Banco de Chile’s chief economist Rodrigo Aravena sees more growth for the country and the region, although economic risks remain.

Global Finance: What is your view on the main economic trends at international level for this year and next?

Rodrigo Aravena: The global economy has brought good news on different fronts. Following sluggish economic growth and several sources of political uncertainty (e.g., the US and French elections and the Brexit referendum in the United Kingdom) in 2016, this year has been marked by a strong trend of global recovery, where large groups of developed countries have even left behind the effects of the 2009 crisis. In fact, today several of them could think about withdrawing part of their monetary stimulus implemented in prior years. There is broad consensus that the world economy will continue this path of self-sustained recovery over the next year, in both developed and emerging markets. Since Chile is a very open economy that is highly integrated into international trade, these conditions certainly provide good news and will contribute positively to a stronger Chilean economy. However, we must be aware that recovery is not 100% guaranteed and there are risks that must still be monitored.

GF: Can you share your view of the medium- to long-term outlook on the Chilean economy regarding potential growth and productivity? What sectors of the economy—global or national—hold the most promise?

Aravena: Chile has experienced a drop in potential growth, from figures just above 4% early in the decade to around 3% in recent years. While a large part of this moderation can be attributed to the end of the mining cycle, we cannot remain indifferent to the lack of growth in productivity. There is no doubt that acceleration of Chile’s long-term growth is needed to improve this. The country has all of the conditions to move forward on the path toward becoming a developed nation. It has the highest GDP per capita in the region, rules for fiscal and monetary policy (that bring stability to economic cycles), low levels of debt and inflation, and strict regulation, among other advantages. Chile has successfully established sound institutions and clear rules. Now it is time for us to worry about perhaps more micro elements that favor greater sector diversification, reduce bottlenecks and promote more flexibility in the mobility of factors of production.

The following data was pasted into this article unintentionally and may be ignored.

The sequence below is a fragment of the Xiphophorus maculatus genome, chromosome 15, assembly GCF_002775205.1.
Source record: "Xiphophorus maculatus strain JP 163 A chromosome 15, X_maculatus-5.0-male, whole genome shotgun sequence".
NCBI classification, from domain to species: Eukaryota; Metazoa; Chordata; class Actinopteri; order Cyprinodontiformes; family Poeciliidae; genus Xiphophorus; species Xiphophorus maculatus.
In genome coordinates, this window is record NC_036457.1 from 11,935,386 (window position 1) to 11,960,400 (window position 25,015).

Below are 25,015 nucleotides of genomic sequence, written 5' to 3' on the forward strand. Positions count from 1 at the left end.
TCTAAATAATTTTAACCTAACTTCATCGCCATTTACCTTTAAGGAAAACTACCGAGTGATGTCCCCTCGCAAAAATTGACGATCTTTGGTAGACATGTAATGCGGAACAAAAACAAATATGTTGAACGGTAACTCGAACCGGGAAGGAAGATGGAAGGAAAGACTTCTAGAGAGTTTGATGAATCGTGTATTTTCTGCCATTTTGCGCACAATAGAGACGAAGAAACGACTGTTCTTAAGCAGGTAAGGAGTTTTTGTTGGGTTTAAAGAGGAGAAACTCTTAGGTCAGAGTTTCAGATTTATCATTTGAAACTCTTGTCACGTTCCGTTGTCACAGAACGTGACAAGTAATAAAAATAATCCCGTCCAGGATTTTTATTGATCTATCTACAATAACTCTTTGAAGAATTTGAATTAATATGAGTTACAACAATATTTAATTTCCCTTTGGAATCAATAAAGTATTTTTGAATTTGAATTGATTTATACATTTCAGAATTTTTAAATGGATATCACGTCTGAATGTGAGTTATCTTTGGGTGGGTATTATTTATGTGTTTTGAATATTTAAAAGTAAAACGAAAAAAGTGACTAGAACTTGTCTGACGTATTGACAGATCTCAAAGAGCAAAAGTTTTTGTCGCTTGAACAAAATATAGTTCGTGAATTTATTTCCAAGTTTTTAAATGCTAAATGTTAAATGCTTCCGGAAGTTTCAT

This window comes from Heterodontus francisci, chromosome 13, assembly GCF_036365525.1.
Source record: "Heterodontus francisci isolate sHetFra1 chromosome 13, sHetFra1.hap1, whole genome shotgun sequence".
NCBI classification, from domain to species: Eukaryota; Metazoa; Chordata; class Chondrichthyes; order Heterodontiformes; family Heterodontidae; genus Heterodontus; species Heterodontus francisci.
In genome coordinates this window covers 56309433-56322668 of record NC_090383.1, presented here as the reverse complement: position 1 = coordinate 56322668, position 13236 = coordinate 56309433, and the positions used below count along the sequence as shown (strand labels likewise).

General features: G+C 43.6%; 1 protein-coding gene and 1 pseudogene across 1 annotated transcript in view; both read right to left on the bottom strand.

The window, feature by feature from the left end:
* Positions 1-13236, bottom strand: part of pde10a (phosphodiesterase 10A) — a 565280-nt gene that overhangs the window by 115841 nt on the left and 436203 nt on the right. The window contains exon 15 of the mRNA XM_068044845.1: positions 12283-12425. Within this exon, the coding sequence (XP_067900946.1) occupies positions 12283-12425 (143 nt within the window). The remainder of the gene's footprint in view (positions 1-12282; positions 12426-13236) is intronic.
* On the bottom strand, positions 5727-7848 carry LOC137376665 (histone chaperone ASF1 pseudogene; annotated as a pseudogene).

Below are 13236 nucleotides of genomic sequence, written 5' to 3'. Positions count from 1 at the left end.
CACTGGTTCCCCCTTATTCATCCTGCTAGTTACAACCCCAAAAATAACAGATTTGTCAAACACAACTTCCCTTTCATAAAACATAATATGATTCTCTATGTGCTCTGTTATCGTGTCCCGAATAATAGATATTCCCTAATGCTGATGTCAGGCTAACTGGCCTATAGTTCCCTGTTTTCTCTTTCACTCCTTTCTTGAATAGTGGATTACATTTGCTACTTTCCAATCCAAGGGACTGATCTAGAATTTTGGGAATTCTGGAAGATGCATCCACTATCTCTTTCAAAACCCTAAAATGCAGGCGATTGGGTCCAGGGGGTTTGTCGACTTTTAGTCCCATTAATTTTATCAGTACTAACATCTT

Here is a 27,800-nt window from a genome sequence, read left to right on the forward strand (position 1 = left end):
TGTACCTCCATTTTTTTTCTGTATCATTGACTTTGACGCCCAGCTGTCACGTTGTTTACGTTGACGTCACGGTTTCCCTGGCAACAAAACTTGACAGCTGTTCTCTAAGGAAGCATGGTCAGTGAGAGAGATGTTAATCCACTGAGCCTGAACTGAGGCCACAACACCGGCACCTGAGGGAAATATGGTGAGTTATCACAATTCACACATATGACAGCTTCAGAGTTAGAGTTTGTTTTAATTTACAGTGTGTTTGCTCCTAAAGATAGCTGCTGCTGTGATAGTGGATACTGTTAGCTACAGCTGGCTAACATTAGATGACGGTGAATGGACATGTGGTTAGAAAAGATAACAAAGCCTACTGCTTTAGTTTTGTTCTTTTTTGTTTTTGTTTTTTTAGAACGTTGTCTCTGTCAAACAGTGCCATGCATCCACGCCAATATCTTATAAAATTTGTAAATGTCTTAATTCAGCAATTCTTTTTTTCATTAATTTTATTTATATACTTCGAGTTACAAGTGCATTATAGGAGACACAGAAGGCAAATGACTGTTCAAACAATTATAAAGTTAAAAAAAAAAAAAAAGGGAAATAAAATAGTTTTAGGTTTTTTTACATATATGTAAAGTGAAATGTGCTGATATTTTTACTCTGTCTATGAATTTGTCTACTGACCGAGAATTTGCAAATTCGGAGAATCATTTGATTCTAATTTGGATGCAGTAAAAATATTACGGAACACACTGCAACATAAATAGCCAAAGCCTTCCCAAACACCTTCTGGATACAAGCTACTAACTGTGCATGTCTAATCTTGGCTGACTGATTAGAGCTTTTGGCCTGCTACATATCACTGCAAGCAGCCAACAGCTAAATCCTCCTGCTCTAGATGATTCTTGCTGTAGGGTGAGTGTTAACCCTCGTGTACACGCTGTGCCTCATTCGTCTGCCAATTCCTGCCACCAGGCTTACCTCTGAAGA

GF: What are the key financial issues that Chile faces as a nation?

Aravena: Chile has managed to build a sound financial system, with banking penetration close to 90% of GDP and deep long-term markets. This has paved the way for low-cost savings and investment, creating better possibilities for consumption and well-being. However, we are presently facing a series of challenges, two of which I would like to highlight. The first involves implementing changes made to the General Banking Law, including the creation of the new Financial Markets Commission and convergence to Basel III. Another aspect concerns modifications that may be introduced to the pension system, which has played a key role in the development of the Chilean capital markets.

GF: How do you see the future expansion of Banco de Chile?

Aravena: Banco de Chile is a universal bank that has accompanied Chile’s development for over 120 years and has served diverse customer segments throughout the country, from consumer finance to large multinationals. We have led the local banking industry in diverse aspects, characterized by responsible growth that always takes into account the long-term sustainability of our customers and society in general. That is the foundation that has guided and will continue to guide our actions in the long term.                              


This interview has been edited for length. The full interview is available on our website at